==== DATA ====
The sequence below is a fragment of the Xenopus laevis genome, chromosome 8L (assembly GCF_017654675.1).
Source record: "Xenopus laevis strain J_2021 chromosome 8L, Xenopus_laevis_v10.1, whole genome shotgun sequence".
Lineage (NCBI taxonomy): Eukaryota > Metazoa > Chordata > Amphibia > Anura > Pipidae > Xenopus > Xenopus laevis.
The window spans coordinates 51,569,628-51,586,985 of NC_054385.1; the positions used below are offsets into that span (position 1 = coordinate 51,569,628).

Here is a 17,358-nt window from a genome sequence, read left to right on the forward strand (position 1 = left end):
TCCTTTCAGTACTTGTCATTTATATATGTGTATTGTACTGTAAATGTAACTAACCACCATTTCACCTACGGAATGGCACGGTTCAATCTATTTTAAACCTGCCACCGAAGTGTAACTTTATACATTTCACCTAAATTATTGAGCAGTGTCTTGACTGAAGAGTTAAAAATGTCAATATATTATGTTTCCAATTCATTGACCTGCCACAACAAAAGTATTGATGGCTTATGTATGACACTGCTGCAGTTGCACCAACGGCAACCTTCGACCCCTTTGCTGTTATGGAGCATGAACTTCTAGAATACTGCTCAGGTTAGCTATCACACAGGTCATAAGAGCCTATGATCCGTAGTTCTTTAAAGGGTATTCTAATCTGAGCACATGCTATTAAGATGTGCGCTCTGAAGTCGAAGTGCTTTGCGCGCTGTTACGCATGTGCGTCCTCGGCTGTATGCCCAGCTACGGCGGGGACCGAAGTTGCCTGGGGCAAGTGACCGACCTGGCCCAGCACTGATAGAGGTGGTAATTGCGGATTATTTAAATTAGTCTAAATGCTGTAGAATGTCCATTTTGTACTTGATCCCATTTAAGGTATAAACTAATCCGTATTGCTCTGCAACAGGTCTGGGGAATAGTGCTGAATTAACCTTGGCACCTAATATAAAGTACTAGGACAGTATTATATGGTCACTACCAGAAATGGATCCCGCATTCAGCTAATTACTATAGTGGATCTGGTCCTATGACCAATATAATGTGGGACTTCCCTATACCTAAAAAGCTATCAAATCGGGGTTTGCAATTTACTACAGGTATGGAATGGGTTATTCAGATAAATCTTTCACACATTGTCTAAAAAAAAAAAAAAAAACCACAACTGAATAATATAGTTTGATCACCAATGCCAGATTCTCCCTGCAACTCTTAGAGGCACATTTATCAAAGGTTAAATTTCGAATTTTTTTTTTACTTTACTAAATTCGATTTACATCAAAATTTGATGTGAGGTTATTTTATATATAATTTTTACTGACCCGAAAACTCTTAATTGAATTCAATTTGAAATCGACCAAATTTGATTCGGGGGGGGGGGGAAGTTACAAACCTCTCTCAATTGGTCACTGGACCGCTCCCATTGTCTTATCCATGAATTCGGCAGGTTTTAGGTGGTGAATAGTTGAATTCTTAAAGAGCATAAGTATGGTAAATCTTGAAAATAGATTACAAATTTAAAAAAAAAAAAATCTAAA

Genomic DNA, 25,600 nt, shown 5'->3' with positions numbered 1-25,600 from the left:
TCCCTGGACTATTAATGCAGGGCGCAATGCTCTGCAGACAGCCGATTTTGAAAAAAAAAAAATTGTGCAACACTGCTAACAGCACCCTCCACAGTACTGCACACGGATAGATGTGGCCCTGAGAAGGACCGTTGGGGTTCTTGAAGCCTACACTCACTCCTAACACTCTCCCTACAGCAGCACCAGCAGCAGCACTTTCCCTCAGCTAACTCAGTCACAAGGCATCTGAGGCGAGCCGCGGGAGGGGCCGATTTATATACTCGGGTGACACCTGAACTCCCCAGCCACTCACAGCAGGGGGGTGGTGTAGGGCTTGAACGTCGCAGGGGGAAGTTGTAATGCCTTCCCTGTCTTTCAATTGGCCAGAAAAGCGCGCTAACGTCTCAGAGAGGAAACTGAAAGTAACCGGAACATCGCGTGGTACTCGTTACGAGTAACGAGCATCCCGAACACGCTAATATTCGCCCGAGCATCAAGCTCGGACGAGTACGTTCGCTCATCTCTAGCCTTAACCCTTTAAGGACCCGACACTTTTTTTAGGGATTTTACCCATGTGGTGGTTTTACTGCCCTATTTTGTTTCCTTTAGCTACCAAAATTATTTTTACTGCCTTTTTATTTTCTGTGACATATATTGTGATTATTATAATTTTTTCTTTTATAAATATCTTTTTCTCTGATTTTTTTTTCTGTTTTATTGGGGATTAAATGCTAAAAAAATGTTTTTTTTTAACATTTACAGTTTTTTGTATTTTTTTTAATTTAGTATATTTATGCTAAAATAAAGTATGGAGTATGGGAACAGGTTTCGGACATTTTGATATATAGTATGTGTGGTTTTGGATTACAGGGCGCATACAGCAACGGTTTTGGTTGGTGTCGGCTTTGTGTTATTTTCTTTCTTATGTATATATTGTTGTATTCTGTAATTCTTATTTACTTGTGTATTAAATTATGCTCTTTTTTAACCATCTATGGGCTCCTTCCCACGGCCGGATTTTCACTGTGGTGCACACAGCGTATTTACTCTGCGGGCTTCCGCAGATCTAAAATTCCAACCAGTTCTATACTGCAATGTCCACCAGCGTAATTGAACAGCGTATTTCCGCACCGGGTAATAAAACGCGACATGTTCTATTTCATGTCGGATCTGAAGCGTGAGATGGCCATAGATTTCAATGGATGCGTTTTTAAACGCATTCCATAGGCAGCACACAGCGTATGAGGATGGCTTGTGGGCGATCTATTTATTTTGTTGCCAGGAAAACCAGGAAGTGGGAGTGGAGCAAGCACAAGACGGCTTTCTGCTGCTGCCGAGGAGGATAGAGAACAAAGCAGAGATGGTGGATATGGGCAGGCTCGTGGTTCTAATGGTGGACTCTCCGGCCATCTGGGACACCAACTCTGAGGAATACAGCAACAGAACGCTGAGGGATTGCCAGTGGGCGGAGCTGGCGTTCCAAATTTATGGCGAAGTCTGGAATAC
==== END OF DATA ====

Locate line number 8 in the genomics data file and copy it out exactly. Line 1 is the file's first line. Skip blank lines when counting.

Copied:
TCCCTGGACTATTAATGCAGGGCGCAATGCTCTGCAGACAGCCGATTTTGAAAAAAAAAAAATTGTGCAACACTGCTAACAGCACCCTCCACAGTACTGCACACGGATAGATGTGGCCCTGAGAAGGACCGTTGGGGTTCTTGAAGCCTACACTCACTCCTAACACTCTCCCTACAGCAGCACCAGCAGCAGCACTTTCCCTCAGCTAACTCAGTCACAAGGCATCTGAGGCGAGCCGCGGGAGGGGCCGATTTATATACTCGGGTGACACCTGAACTCCCCAGCCACTCACAGCAGGGGGGTGGTGTAGGGCTTGAACGTCGCAGGGGGAAGTTGTAATGCCTTCCCTGTCTTTCAATTGGCCAGAAAAGCGCGCTAACGTCTCAGAGAGGAAACTGAAAGTAACCGGAACATCGCGTGGTACTCGTTACGAGTAACGAGCATCCCGAACACGCTAATATTCGCCCGAGCATCAAGCTCGGACGAGTACGTTCGCTCATCTCTAGCCTTAACCCTTTAAGGACCCGACACTTTTTTTAGGGATTTTACCCATGTGGTGGTTTTACTGCCCTATTTTGTTTCCTTTAGCTACCAAAATTATTTTTACTGCCTTTTTATTTTCTGTGACATATATTGTGATTATTATAATTTTTTCTTTTATAAATATCTTTTTCTCTGATTTTTTTTTCTGTTTTATTGGGGATTAAATGCTAAAAAAATGTTTTTTTTTAACATTTACAGTTTTTTGTATTTTTTTTAATTTAGTATATTTATGCTAAAATAAAGTATGGAGTATGGGAACAGGTTTCGGACATTTTGATATATAGTATGTGTGGTTTTGGATTACAGGGCGCATACAGCAACGGTTTTGGTTGGTGTCGGCTTTGTGTTATTTTCTTTCTTATGTATATATTGTTGTATTCTGTAATTCTTATTTACTTGTGTATTAAATTATGCTCTTTTTTAACCATCTATGGGCTCCTTCCCACGGCCGGATTTTCACTGTGGTGCACACAGCGTATTTACTCTGCGGGCTTCCGCAGATCTAAAATTCCAACCAGTTCTATACTGCAATGTCCACCAGCGTAATTGAACAGCGTATTTCCGCACCGGGTAATAAAACGCGACATGTTCTATTTCATGTCGGATCTGAAGCGTGAGATGGCCATAGATTTCAATGGATGCGTTTTTAAACGCATTCCATAGGCAGCACACAGCGTATGAGGATGGCTTGTGGGCGATCTATTTATTTTGTTGCCAGGAAAACCAGGAAGTGGGAGTGGAGCAAGCACAAGACGGCTTTCTGCTGCTGCCGAGGAGGATAGAGAACAAAGCAGAGATGGTGGATATGGGCAGGCTCGTGGTTCTAATGGTGGACTCTCCGGCCATCTGGGACACCAACTCTGAGGAATACAGCAACAGAACGCTGAGGGATTGCCAGTGGGCGGAGCTGGCGTTCCAAATTTATGGCGAAGTCTGGAATAC